NEW HAVEN, Conn. (WTNH)– As more people get vaccinated, many families are wondering when their youngest family members will get vaccinated. News 8 took that question to Pfizer, one of the lead vaccine developers in this pandemic for the answer.

One after another, more people are getting the long-awaited shot in the arm and while it’s the older population getting vaccinated now that’s been the most vulnerable in this pandemic, there have been serious cases in kids.

“We’ve had over 12,000 children hospitalized, now 225 children have died from COVID-19 and these were perfectly normal children, so it’s not benign to kids,” said Dr Robert Frenck.

It’s why they need a vaccine. Dr Robert Frenck is the lead investigator for the Pfizer COVID-19 vaccine trial at Cincinnati Children’s.

“Parents are seeing that and calling us, asking can we enroll our kids in clinical trials,” said Frenck.

News 8 tracked down mom, Carolyn Hawley, who got her teens into Pfizer’s adolescent trials underway now.

“I was cautious because I’m not a big fan of needles, but I wanted to be a part of it, and of course I wanted to get paid,” said Emma Hawley, a participant.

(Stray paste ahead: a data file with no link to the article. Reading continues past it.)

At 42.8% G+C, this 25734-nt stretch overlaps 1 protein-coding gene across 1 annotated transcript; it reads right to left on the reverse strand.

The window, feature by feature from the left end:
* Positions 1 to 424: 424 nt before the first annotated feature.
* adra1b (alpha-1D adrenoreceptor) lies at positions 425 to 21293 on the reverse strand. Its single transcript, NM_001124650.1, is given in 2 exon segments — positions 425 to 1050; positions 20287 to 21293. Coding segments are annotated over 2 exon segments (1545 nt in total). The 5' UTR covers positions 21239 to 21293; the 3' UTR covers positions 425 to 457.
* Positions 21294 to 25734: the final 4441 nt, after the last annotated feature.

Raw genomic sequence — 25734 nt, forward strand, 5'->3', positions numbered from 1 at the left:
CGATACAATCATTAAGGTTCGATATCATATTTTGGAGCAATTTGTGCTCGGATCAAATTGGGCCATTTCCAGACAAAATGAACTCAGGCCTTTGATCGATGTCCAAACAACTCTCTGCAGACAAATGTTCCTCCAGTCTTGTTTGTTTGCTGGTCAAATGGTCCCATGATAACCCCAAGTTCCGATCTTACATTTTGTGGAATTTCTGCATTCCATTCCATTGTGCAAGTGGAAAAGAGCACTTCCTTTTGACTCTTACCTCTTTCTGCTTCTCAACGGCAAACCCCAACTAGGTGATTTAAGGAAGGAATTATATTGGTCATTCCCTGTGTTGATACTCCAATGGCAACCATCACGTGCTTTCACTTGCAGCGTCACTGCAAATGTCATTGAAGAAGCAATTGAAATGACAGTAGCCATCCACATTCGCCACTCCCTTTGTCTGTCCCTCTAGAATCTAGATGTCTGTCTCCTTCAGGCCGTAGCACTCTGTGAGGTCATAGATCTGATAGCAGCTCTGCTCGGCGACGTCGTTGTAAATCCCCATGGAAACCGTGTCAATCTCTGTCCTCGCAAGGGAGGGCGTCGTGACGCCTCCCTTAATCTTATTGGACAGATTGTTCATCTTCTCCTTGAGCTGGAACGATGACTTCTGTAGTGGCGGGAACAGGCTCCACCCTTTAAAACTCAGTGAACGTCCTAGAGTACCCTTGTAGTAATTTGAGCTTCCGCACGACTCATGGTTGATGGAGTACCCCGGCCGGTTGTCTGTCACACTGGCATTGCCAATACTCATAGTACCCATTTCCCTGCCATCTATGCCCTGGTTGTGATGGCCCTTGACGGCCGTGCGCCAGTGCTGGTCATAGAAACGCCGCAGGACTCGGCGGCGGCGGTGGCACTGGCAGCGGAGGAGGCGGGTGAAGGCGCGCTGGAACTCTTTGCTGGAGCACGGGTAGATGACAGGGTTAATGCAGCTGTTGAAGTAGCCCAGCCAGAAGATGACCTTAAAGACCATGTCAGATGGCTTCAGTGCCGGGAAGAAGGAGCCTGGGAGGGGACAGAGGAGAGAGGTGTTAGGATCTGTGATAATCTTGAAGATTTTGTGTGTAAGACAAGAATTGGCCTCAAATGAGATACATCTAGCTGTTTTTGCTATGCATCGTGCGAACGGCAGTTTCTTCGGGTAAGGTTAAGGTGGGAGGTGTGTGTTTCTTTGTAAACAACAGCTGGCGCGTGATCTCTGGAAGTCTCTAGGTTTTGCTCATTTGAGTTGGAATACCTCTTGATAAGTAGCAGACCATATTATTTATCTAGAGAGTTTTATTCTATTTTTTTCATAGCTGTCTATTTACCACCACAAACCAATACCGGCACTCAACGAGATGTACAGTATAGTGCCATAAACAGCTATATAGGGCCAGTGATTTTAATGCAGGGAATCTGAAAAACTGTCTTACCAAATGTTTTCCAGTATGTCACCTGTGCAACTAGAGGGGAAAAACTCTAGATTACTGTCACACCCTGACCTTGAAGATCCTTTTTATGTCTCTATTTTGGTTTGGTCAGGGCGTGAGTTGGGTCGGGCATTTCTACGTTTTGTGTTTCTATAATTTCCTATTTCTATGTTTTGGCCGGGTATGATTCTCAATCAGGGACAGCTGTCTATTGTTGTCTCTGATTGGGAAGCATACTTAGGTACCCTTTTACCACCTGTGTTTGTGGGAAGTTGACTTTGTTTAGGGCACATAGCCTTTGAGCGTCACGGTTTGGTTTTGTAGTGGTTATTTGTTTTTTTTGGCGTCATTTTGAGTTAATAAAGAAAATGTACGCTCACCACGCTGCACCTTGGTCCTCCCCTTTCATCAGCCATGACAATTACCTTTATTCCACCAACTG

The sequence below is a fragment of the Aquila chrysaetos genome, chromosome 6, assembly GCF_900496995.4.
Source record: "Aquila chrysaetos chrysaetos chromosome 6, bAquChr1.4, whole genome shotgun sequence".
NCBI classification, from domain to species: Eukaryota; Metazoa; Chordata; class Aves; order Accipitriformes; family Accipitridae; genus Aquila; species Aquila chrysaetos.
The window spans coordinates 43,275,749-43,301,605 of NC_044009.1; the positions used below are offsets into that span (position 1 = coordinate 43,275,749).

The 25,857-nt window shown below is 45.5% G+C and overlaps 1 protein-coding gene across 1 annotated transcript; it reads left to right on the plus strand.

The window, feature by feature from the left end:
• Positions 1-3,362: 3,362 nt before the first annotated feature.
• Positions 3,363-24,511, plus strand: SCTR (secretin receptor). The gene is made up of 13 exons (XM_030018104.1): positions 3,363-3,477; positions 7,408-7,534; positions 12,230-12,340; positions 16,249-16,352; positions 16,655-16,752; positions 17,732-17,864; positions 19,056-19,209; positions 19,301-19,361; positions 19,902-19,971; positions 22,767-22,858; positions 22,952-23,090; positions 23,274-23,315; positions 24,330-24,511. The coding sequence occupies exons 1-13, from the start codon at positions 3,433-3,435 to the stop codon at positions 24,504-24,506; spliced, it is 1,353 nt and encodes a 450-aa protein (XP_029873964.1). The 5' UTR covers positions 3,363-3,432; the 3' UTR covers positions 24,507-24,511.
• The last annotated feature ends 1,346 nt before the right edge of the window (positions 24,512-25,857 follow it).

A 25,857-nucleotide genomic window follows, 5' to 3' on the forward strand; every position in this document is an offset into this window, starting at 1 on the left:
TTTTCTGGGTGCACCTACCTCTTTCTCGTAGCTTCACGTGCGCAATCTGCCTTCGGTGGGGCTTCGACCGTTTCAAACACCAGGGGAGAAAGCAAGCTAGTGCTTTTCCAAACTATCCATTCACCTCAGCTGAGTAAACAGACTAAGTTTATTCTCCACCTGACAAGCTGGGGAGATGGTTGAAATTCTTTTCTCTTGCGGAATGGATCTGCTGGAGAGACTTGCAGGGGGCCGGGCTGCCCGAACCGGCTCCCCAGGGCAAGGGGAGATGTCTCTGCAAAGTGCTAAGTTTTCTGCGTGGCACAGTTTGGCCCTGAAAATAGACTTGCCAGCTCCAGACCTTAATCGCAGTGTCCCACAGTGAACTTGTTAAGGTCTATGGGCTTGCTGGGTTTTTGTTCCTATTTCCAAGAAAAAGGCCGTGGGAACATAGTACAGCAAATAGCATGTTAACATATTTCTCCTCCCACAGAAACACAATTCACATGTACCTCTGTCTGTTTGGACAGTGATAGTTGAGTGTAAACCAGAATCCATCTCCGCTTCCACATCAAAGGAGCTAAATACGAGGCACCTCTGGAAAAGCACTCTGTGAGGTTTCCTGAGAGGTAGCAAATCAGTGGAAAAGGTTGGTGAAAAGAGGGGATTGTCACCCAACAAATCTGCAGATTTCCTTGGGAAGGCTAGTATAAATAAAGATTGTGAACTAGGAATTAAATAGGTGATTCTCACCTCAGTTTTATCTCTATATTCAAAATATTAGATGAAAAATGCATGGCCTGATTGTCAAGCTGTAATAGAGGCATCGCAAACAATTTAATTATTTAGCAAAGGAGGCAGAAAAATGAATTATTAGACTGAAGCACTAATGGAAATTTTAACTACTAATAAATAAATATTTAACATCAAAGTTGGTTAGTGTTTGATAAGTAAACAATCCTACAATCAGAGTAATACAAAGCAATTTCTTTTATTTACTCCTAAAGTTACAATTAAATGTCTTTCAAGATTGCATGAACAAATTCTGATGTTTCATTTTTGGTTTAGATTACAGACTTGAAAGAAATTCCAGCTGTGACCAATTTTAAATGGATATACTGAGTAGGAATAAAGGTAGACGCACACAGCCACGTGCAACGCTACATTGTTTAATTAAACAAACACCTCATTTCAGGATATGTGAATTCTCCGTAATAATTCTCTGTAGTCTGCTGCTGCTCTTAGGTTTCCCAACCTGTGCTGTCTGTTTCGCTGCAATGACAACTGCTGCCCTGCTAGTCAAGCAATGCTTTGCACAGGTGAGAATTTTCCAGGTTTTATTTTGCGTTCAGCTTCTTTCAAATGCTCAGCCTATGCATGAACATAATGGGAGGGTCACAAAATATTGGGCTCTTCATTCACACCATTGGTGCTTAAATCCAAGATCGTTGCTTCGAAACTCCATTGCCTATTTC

Emma and her brother, like most teenagers, are happy to get paid for the office visits and digital journals they can do right there on their phones, while mom’s proud of the impact they’re having.

“It’s an opportunity to be of service, which if I had had a chance to enroll in the clinical trial, I would’ve done it,” said Carolyn Hawley.

Emma believes she had the actual vaccine.

“I was tired, elevated temperature, my arm was sore,” said Emma.

Carolyn’s also happy to see them vaccinated.

“At that point, there was no indication as to when teenagers would be eligible for the vaccine,” said Carolyn.

Frenck says the general teenage population will likely have a vaccine before school starts in the fall. As for those younger than that? — “My guess is for under 12 it’s going to be the end of 2021, or early 2022,” said Frenck.